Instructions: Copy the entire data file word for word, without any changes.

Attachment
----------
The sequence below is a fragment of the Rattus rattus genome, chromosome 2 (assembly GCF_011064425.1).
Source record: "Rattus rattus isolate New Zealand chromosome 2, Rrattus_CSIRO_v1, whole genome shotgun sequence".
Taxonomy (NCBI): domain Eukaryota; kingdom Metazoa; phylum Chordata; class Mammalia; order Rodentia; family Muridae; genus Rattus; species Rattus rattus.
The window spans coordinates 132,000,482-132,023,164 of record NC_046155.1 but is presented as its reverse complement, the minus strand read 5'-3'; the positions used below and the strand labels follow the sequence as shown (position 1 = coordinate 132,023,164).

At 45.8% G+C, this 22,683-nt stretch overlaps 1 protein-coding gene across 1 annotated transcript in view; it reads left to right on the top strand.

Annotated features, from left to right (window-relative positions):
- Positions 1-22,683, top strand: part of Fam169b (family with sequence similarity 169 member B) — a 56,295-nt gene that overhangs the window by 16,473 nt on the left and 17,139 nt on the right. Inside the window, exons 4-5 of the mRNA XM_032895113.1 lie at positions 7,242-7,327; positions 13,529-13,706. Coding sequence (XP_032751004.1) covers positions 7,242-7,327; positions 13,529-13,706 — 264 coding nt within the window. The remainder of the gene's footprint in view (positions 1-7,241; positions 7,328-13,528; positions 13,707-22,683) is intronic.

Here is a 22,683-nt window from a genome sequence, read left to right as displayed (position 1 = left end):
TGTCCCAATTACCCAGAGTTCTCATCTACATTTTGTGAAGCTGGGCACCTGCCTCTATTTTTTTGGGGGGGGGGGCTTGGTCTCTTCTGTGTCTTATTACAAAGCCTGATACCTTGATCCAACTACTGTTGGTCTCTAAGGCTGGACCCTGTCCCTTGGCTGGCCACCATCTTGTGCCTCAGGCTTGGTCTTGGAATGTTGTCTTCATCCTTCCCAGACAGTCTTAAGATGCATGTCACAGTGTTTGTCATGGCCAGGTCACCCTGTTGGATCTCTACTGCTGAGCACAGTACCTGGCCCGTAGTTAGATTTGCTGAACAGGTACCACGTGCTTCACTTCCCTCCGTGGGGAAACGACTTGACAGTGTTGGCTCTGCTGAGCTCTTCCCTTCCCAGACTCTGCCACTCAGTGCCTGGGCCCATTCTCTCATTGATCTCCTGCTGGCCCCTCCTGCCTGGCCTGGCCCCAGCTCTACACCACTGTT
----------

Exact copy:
The sequence below is a fragment of the Rattus rattus genome, chromosome 2 (assembly GCF_011064425.1).
Source record: "Rattus rattus isolate New Zealand chromosome 2, Rrattus_CSIRO_v1, whole genome shotgun sequence".
Taxonomy (NCBI): domain Eukaryota; kingdom Metazoa; phylum Chordata; class Mammalia; order Rodentia; family Muridae; genus Rattus; species Rattus rattus.
The window spans coordinates 132,000,482-132,023,164 of record NC_046155.1 but is presented as its reverse complement, the minus strand read 5'-3'; the positions used below and the strand labels follow the sequence as shown (position 1 = coordinate 132,023,164).

At 45.8% G+C, this 22,683-nt stretch overlaps 1 protein-coding gene across 1 annotated transcript in view; it reads left to right on the top strand.

Annotated features, from left to right (window-relative positions):
- Positions 1-22,683, top strand: part of Fam169b (family with sequence similarity 169 member B) — a 56,295-nt gene that overhangs the window by 16,473 nt on the left and 17,139 nt on the right. Inside the window, exons 4-5 of the mRNA XM_032895113.1 lie at positions 7,242-7,327; positions 13,529-13,706. Coding sequence (XP_032751004.1) covers positions 7,242-7,327; positions 13,529-13,706 — 264 coding nt within the window. The remainder of the gene's footprint in view (positions 1-7,241; positions 7,328-13,528; positions 13,707-22,683) is intronic.

Here is a 22,683-nt window from a genome sequence, read left to right as displayed (position 1 = left end):
TGTCCCAATTACCCAGAGTTCTCATCTACATTTTGTGAAGCTGGGCACCTGCCTCTATTTTTTTGGGGGGGGGGGCTTGGTCTCTTCTGTGTCTTATTACAAAGCCTGATACCTTGATCCAACTACTGTTGGTCTCTAAGGCTGGACCCTGTCCCTTGGCTGGCCACCATCTTGTGCCTCAGGCTTGGTCTTGGAATGTTGTCTTCATCCTTCCCAGACAGTCTTAAGATGCATGTCACAGTGTTTGTCATGGCCAGGTCACCCTGTTGGATCTCTACTGCTGAGCACAGTACCTGGCCCGTAGTTAGATTTGCTGAACAGGTACCACGTGCTTCACTTCCCTCCGTGGGGAAACGACTTGACAGTGTTGGCTCTGCTGAGCTCTTCCCTTCCCAGACTCTGCCACTCAGTGCCTGGGCCCATTCTCTCATTGATCTCCTGCTGGCCCCTCCTGCCTGGCCTGGCCCCAGCTCTACACCACTGTT